Planning a trip to the Sunshine State and want to drop in on Mickey Mouse? Then take a look at this guide to a car hire in Orlando, Florida.
Tips for Renting a Car and Filling Up in Orlando, Florida
Orlando. Nicknamed “The City Beautiful” and home to Walt Disney World, Universal Orlando Resort and lots and lots of old people. It’s warm weather and tourist attractions make it one 0f the most desirable destinations in the world. In 2016, 68 million people visited the area, which is more than the population of the UK!
But if you really want to make the most of your visit, don’t rely on the bus as renting a car gives you a lot more freedom.
Where to start
No matter what anybody says, size does matter. You need to decide how big your car needs to be. When thinking about the size, consider not only how many people are travelling, but how much luggage you’ll have. Most cars will be able to squeeze five people in, but not all can take five suitcases. Once you have that in mind, it’s on to…
Finding the best price
Anybody that has been to Orlando International Airport will probably have noticed the sheer number of car rental companies based there. I kid you not, they probably span the length of two football pitches from start to finish. Typically, when I last rented a car, my rental firm was based right at the far end of where I started.
Now you know there’s so much choice, your next stop is a price comparison company.
I recommend taking a look at a site like TravelSupermarket. They don’t only find you the best prices on rental cars though, you can also search for travel insurance, flights and hotels.
When you’ve found the cheapest price, take a look around for some discount codes. If you have a Nationwide debit or credit card, you’ll often find some car rental firms offering cashback through Simply Rewards. Other banks offer similar schemes and remember to check cashback sites.
Do I need an international driving permit for Florida?
When you arrive
When you finally find the right desk to collect your car, expect a barrage of questions. As with almost anything you buy, the firm will try to sell you a lot of extras. Although some are convenient, the majority offer you poor value.
You’ll be offered a bigger car (for more money, of course), plus insurance if you get a flat tyre (or is that tire?) or lock your keys in the car. Now, before accepting, think about how often those things happen to you at home. You’ll also be offered various waivers in case your car is slightly damaged.
One product that may get you thinking is the SunPass. For $9.99 (prices may vary) per day, the rental firm will kindly pay for every toll you pass through. They warn you that there are many tolls where you must have the correct change, or they are completely cashless.
On my last trip to Florida, I stayed in a town called Davenport. It was 45 minute from Orlando International Airport and around 20 minutes from Disney. I passed a total of six tolls during my holiday, all to and from the airport. All took cash and gave change. In total, I spent less than $10. Much better than the almost $140 I would have spent if I had accepted the SunPass.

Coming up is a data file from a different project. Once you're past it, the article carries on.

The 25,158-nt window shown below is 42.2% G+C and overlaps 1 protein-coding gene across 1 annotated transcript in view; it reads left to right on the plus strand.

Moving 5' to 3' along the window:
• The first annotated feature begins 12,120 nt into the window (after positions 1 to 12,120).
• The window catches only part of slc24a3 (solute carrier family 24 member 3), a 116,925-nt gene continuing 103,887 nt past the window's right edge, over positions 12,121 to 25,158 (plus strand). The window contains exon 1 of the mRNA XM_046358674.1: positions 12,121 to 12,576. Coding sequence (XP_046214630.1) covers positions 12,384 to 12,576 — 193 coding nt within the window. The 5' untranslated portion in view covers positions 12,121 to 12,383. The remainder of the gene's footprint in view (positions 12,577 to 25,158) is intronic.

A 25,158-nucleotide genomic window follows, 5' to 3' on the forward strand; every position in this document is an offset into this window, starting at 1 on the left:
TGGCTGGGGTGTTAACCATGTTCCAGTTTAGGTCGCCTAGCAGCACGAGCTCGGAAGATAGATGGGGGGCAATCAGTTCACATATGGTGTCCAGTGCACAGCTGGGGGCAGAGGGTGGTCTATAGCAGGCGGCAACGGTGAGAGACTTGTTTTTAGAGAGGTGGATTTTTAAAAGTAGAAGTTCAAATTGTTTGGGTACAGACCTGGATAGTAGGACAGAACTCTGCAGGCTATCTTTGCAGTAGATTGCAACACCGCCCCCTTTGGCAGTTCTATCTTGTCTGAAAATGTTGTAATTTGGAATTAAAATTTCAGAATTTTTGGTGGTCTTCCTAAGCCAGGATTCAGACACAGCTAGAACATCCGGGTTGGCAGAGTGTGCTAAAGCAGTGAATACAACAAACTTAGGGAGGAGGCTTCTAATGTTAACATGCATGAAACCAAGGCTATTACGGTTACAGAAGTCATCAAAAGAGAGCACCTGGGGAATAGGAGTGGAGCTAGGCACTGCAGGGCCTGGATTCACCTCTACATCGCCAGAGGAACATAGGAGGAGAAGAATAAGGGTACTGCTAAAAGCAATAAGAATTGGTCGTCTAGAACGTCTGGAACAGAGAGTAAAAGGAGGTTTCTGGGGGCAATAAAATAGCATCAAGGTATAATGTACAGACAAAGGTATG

One extra that may interest you is the option to return the car with as little fuel as you like. For around $70 (again, prices vary) there is no need to look for a gas station just before you return the car. This is quite convenient, but a full tank of fuel will only cost you around $40-50.
My last rental car in Florida: A Nissan (or Neesun as they like to pronounce it).
Driving for the first time in Florida
Driving for the first time in any country is always scary, but don’t worry. Before you set off, make sure you’re familiar with the layout of the car, especially the lights, wipers and indicators. Program the satnav and you should be set to go. One thing to remember though. Most cars in the States are automatic, so it takes a little getting used to not having a clutch.
The roads are much straighter and wider than the UK, so you should have nothing to worry about. And when it comes to parking in Florida… their spaces are almost twice the size of ours, so that should never be an issue.
Filling up in Orlando
Filling your car with petrol (or gas) is not quite the same as the UK.
First of all, you will need to know what kind of fuel to fill up with. The majority of cars will take unleaded gas. Because fuel is so cheap in the States, Americans don’t worry much about fuel economy and so diesel isn’t so popular. If you’re unsure, speak to your rental company.
When you arrive at the pump, there is usually an option to pay by credit card. That option is no good to us Brits though, as they ask you to enter a zip code. Zip codes only require numbers so there is no option for us of entering letters. Instead, we have to go into the shop and pay before we start to fill. This takes a bit of guesswork, as we have no idea how much fuel we actually need to buy! As I said earlier, an average size car will take around $40-$50 to fill. So pay your money, and then back out to the car.
Back at the pump, you’ll notice that there are three grades of unleaded. Obviously, the better the grade, the more expensive it will be. I always opted for the cheapest, because I’m tight like that. The choice is yours, and probably the most exciting part of filling up…
Then begin filling like you do back at home. The pump will cut out once your money runs out or your car is full. If it’s the latter, you need to head back to the shop and get a refund. Personally, I find it a little embarrassing, but I’m sure many visitors do it.
I hope this post about renting a car and filling up in Orlando, Florida is useful. If you have any questions or anything to add, please comment below.
And make sure you check out my guide to booking your own holiday to Florida.